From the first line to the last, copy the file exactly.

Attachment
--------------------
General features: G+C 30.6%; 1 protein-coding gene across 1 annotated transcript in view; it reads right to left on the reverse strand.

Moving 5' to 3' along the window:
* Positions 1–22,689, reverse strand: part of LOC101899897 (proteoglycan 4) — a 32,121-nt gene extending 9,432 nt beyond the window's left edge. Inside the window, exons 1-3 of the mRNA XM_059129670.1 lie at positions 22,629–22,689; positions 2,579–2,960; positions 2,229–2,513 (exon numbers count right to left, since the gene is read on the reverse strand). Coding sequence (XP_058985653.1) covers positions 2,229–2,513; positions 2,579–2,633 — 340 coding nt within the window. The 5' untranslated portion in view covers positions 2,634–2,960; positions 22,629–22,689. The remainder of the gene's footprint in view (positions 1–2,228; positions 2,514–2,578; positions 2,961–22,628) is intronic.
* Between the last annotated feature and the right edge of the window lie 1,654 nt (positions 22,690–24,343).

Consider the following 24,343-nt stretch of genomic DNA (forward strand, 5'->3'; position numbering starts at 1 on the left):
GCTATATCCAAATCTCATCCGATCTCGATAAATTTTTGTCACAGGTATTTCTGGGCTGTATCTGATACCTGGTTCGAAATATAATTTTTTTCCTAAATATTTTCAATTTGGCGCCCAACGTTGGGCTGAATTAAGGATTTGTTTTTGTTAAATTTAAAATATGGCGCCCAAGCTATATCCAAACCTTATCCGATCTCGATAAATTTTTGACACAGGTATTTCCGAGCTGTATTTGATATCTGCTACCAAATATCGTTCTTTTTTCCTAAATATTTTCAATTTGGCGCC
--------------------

General features: G+C 30.6%; 1 protein-coding gene across 1 annotated transcript in view; it reads right to left on the reverse strand.

Moving 5' to 3' along the window:
* Positions 1–22,689, reverse strand: part of LOC101899897 (proteoglycan 4) — a 32,121-nt gene extending 9,432 nt beyond the window's left edge. Inside the window, exons 1-3 of the mRNA XM_059129670.1 lie at positions 22,629–22,689; positions 2,579–2,960; positions 2,229–2,513 (exon numbers count right to left, since the gene is read on the reverse strand). Coding sequence (XP_058985653.1) covers positions 2,229–2,513; positions 2,579–2,633 — 340 coding nt within the window. The 5' untranslated portion in view covers positions 2,634–2,960; positions 22,629–22,689. The remainder of the gene's footprint in view (positions 1–2,228; positions 2,514–2,578; positions 2,961–22,628) is intronic.
* Between the last annotated feature and the right edge of the window lie 1,654 nt (positions 22,690–24,343).

Consider the following 24,343-nt stretch of genomic DNA (forward strand, 5'->3'; position numbering starts at 1 on the left):
GCTATATCCAAATCTCATCCGATCTCGATAAATTTTTGTCACAGGTATTTCTGGGCTGTATCTGATACCTGGTTCGAAATATAATTTTTTTCCTAAATATTTTCAATTTGGCGCCCAACGTTGGGCTGAATTAAGGATTTGTTTTTGTTAAATTTAAAATATGGCGCCCAAGCTATATCCAAACCTTATCCGATCTCGATAAATTTTTGACACAGGTATTTCCGAGCTGTATTTGATATCTGCTACCAAATATCGTTCTTTTTTCCTAAATATTTTCAATTTGGCGCC